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dc.contributor.authorMonks, James
dc.date.accessioned2020-11-17T18:37:16Z
dc.date.available2020-11-17T18:37:16Z
dc.date.issued2005-08-01
dc.identifier.other384676
dc.identifier.urihttps://hdl.handle.net/1813/76208
dc.description.abstractTitle IX has undoubtedly increased athletic opportunities for young high school and college women. What is less well understood is whether Title IX has had the unintended consequence of decreasing educational opportunities for young women relative to men. This paper examines the relationship between a university's compliance with Title IX via the proportionality standard and the subsequent admit rate difference by sex. I find that a lower proportionality measure, indicating a lack of Title IX compliance, results in an increase in preference for non-athlete males in college admissions.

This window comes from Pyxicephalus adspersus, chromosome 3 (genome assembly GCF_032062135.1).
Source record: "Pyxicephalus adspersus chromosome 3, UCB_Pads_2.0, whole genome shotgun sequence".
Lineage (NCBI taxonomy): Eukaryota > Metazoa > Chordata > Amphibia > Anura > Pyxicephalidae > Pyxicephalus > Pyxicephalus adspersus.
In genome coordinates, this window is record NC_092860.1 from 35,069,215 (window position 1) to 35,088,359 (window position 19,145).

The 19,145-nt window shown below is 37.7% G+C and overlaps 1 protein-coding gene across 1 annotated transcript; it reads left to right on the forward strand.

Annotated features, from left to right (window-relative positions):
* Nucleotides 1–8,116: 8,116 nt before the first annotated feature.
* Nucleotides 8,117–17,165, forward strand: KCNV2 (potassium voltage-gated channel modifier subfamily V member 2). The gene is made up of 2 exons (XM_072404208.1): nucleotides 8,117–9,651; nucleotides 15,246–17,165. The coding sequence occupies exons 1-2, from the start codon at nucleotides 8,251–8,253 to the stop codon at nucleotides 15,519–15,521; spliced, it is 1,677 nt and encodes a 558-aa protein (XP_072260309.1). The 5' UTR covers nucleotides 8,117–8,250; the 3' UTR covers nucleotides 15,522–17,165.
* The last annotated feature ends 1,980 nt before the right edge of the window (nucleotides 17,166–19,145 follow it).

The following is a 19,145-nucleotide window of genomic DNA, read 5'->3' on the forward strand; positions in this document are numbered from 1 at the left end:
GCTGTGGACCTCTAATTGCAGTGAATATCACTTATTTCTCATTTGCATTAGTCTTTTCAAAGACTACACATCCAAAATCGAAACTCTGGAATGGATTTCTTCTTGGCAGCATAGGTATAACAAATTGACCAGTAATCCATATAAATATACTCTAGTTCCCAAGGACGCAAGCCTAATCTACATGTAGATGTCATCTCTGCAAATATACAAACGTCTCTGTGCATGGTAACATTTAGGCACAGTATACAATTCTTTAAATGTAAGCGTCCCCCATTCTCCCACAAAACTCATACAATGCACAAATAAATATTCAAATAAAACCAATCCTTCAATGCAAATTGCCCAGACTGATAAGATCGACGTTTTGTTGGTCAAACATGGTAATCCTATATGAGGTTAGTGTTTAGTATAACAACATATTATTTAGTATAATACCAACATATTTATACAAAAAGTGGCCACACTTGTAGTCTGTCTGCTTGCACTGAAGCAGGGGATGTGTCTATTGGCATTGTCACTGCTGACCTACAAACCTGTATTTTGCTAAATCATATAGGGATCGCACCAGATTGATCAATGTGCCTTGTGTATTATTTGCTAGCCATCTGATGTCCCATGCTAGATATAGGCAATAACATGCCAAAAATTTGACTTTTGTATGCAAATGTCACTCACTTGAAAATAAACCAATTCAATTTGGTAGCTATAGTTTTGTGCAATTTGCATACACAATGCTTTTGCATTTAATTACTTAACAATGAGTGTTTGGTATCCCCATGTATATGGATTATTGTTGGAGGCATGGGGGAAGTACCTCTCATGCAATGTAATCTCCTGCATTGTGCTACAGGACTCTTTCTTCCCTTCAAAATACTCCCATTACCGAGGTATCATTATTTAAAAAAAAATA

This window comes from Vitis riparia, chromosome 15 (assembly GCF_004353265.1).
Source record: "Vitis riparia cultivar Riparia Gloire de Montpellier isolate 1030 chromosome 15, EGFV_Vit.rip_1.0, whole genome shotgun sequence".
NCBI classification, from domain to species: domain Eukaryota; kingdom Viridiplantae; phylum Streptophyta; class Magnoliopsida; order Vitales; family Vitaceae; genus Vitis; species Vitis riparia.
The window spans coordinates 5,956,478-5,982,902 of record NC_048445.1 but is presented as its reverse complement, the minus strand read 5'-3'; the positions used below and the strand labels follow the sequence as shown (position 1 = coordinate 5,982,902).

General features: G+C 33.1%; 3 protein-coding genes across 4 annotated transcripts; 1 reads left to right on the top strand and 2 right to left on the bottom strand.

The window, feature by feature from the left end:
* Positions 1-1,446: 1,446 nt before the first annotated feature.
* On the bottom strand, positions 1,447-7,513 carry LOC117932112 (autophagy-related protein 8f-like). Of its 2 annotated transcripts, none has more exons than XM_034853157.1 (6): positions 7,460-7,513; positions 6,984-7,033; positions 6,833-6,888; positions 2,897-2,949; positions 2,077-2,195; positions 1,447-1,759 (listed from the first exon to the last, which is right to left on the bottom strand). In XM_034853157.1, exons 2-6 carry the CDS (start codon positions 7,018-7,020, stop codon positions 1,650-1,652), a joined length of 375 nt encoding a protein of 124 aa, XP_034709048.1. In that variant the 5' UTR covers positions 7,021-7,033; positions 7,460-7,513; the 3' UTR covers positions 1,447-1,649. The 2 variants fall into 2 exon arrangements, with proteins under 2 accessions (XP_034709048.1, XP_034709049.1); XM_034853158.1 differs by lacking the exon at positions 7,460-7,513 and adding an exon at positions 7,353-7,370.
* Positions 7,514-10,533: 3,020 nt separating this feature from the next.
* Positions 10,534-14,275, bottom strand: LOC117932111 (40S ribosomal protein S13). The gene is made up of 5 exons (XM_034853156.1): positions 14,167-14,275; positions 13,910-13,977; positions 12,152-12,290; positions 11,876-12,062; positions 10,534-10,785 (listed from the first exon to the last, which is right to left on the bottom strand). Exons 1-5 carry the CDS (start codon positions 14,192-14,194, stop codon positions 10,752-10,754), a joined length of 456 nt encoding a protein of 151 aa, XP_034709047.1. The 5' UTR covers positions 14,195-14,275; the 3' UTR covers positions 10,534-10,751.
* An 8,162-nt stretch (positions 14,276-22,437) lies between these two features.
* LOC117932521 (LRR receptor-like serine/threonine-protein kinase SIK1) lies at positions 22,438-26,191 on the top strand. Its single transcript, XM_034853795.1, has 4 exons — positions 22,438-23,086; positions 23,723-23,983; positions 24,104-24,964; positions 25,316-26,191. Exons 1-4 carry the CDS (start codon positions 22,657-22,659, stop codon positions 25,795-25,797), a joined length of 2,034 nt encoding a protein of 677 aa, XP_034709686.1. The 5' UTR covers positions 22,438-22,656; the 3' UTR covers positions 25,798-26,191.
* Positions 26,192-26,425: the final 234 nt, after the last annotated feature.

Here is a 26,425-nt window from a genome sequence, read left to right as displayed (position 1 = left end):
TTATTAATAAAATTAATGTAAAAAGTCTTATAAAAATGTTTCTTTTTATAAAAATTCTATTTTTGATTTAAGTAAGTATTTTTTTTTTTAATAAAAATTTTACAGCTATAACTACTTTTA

dc.language.isoen_US
dc.rightsRequired Publisher Statement: Published by the Cornell Higher Education Research Institute, Cornell University.
dc.subjectTitle IX
dc.subjectcollege athletics
dc.subjectgender inequality
dc.subjectadmissions
dc.titleTitle IX Compliance and Preference for Men in College Admissions
dc.typearticle
dc.description.legacydownloadscheri_wp80.pdf: 1347 downloads, before Oct. 1, 2020.
local.authorAffiliationMonks, James: University of Richmond


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